Illinois bill aims to stop vehicle insurance companies from using consumer information to establish rates

Illinois Secretary of State Alexi Giannoulias is backing a bill that seeks to prohibit insurance companies from using consumer data, such as race, to determine auto insurance rates that he believes are discriminatory.

Giannoulias emphasized the importance of considering an individual’s driving record as the primary factor when determining insurance rates. He made this point during a hearing held by the Illinois House Insurance Committee in Chicago.

Giannoulias urged everyone to consider the numbers and facts rather than listening to the opposing side’s predictions about the potential negative impacts of House Bill 4611. He emphasized the importance of advocating for those who often lack representation and clarified that their goal is not to seek special treatment for Illinoisans, but rather fair treatment from insurance companies.

During the discussion, State Rep. Jeff Keicher, R-Sycamore, raised a question to Giannoulias, inquiring whether he was aware of the existing laws that prohibit companies from engaging in consumer discrimination.

Giannoulias questioned the effectiveness and impact of the measures implemented so far. He expressed concern about the existing disparities in COVID-19 vaccination rates across different areas based on zip codes.

According to Keicher, there should have been a more thorough discussion with the Department of Insurance in order to uncover some of that information. However, this did not occur.

According to Giannoulias, the Illinois Insurance Code prohibits discrimination in a broad sense. However, there is an exception that permits discrimination based on “sound actuarial principles.” Advocates for auto insurance companies argue that collecting the most precise data is the fairest approach.

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State Representative Thaddeus Jones, a Democrat from South Holland, clarified that his bill does not aim to increase taxes.

State Representative Will Guzzardi, a Democrat from Chicago, believes that in the pursuit of fairness, the legislature should prioritize fairness over accuracy. To emphasize his point, he posed a hypothetical question to experts in the field of auto insurance.

Guzzardi questioned whether it would be appropriate to incorporate a rating factor into their pricing system that improved accuracy by 1%, but also resulted in a doubling of rates for Black drivers.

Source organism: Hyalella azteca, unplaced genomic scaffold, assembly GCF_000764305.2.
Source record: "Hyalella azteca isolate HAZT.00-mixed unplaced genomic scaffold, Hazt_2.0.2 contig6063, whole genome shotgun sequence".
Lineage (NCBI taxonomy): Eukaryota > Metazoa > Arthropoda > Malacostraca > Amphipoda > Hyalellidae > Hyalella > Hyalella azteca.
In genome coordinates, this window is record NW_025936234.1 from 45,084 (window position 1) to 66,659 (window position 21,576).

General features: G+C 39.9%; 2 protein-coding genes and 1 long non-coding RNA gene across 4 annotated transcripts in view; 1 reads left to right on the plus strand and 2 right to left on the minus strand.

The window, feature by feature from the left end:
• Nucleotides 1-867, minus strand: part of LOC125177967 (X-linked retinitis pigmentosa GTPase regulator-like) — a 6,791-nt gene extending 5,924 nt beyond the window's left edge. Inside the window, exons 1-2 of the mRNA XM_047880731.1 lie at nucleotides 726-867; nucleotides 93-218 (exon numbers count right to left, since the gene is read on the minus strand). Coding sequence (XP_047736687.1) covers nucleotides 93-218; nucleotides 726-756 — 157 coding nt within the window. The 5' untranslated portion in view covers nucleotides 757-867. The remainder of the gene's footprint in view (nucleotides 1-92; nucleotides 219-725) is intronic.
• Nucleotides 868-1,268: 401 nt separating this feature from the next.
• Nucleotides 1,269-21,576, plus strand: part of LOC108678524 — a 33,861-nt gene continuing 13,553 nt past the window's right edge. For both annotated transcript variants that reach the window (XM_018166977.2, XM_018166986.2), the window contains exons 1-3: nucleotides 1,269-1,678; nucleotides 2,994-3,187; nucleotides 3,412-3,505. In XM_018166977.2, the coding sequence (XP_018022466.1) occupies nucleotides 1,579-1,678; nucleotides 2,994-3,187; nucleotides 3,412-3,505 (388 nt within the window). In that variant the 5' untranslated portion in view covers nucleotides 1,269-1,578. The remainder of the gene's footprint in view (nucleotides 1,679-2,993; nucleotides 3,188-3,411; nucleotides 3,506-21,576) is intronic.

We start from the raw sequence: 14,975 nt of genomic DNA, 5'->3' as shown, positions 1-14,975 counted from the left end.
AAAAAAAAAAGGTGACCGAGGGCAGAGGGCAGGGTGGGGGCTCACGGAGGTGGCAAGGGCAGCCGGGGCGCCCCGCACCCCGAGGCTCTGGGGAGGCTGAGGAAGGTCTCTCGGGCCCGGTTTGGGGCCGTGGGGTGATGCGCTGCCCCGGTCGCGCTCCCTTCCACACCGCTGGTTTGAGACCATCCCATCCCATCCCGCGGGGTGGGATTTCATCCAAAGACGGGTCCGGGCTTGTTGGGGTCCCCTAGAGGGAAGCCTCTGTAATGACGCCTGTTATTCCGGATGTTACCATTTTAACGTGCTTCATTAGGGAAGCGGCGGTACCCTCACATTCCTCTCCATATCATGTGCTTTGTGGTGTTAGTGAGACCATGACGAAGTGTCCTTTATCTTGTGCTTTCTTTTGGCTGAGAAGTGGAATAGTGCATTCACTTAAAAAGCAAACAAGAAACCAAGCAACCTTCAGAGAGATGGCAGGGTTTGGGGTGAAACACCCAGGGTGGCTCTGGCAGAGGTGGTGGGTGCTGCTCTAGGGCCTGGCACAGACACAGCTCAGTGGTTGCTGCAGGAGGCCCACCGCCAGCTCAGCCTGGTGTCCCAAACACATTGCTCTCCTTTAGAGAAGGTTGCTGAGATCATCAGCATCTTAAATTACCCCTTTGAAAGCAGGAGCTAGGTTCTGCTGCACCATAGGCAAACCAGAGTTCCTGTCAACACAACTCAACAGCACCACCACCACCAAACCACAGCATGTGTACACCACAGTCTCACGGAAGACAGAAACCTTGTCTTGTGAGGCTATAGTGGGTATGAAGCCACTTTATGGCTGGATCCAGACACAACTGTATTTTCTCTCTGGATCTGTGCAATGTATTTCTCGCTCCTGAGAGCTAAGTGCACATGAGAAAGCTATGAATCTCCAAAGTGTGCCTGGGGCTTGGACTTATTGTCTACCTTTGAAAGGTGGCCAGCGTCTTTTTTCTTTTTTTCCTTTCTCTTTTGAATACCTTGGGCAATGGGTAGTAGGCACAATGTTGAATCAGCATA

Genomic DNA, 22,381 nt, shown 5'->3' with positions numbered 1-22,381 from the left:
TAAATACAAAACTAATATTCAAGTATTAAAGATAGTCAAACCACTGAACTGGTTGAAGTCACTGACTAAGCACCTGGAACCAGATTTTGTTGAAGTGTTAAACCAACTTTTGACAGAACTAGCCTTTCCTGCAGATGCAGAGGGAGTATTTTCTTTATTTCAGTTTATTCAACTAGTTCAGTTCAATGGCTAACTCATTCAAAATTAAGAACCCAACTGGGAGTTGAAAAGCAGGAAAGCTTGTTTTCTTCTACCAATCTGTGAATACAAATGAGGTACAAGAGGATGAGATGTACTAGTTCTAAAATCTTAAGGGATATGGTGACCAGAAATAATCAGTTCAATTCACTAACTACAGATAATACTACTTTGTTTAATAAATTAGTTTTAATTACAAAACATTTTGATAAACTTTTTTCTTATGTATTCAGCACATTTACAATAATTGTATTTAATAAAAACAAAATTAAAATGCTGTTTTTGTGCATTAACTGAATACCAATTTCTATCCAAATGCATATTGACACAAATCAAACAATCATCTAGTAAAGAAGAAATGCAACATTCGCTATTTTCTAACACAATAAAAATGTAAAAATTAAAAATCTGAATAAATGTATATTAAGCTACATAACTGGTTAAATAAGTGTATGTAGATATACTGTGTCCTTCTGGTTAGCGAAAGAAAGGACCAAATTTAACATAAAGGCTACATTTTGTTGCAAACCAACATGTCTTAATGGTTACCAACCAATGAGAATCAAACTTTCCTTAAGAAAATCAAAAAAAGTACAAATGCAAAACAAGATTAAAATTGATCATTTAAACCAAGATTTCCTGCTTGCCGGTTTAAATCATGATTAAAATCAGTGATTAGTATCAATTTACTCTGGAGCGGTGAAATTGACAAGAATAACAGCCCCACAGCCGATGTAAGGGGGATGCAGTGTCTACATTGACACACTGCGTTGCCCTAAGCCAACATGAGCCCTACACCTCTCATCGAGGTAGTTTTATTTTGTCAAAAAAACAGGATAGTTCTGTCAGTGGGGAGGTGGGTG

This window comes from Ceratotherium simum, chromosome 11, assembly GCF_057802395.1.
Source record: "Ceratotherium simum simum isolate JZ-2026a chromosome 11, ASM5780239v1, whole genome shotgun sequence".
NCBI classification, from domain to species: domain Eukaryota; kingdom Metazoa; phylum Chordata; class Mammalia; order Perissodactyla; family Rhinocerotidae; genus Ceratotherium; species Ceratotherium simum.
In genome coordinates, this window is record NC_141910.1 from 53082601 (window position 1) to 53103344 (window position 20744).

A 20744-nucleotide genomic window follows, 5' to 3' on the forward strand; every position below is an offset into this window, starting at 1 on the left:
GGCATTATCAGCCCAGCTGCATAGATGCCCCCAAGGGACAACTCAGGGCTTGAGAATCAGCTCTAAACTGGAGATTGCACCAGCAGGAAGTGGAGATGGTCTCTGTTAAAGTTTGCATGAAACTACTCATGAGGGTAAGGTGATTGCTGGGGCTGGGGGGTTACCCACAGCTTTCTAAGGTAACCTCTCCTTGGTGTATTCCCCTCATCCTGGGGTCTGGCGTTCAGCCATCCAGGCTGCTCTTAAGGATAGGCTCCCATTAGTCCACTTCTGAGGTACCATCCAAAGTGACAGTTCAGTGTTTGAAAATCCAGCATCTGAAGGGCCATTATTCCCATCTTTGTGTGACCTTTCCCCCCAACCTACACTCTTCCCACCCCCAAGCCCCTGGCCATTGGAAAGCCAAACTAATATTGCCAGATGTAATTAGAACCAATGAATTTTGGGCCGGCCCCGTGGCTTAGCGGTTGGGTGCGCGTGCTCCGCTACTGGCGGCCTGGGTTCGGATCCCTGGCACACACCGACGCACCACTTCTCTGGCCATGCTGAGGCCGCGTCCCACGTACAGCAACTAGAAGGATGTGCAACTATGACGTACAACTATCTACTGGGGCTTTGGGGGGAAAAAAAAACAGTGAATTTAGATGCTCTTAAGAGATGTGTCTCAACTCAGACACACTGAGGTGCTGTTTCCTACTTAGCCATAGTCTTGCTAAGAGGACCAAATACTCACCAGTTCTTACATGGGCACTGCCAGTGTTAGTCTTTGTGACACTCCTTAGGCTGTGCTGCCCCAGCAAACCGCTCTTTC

According to insurance experts, when an insurance company is unable to utilize accurate data for matching purposes, it introduces uncertainty into the pricing process.

Lynne McChristian, director of the Office of Risk Management and Insurance Research at the University of Illinois School Gies College of Business, points out that the uncertainty surrounding a situation often leads to an inclination to charge higher prices. This is because when you are unsure about what exactly you are covering, there is a natural tendency to want to protect yourself and your business.

Auto insurance premiums have seen a significant increase of 26% nationwide this year. However, the state of Illinois is experiencing an even faster rise, with premiums soaring by 28% across the state.

According to McChristian, the increasing cost of repairs leads to an increase in insurance costs.

According to McChristian, the cost of auto insurance is being influenced by several factors, including a 40% increase in motor vehicle parts prices, a 21% increase in repair costs, and a significant rise in used car values over the past five years.

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Giannoulias expressed his support for Jones’ bill, stating that it aims to tackle the issue of companies utilizing consumer data and algorithms obtained from external sources. He clarified that his endorsement is not primarily driven by the goal of addressing high auto insurance rates.

According to Giannoulias, the main objective of this bill and his testimony is to ensure that rates are determined based on individuals’ driving records.

Gov. J.B. Pritzker revealed his plans to introduce legislation to extend rate review to large group health insurance plans during his budget address last week. It is worth noting that Illinois is one of only two states, the other being Wyoming, that currently lacks a rate review policy for auto insurance.

During Monday’s hearing, there was a discussion about House Bill 4767 introduced by Guzzardi. This bill aims to implement rate review for auto insurance in Illinois.

“Rate review plays a crucial role in curbing excessive and unfair rate increases,” emphasized Abe Scarr, who serves as the director of Illinois PIRG and the PIRG Energy and Utilities Program.

Scarr responded to Keicher by stating that the implementation of a rate review through the Illinois Department of Insurance would not burden taxpayers. Instead, a nominal fee would be imposed on auto insurance policy writers.

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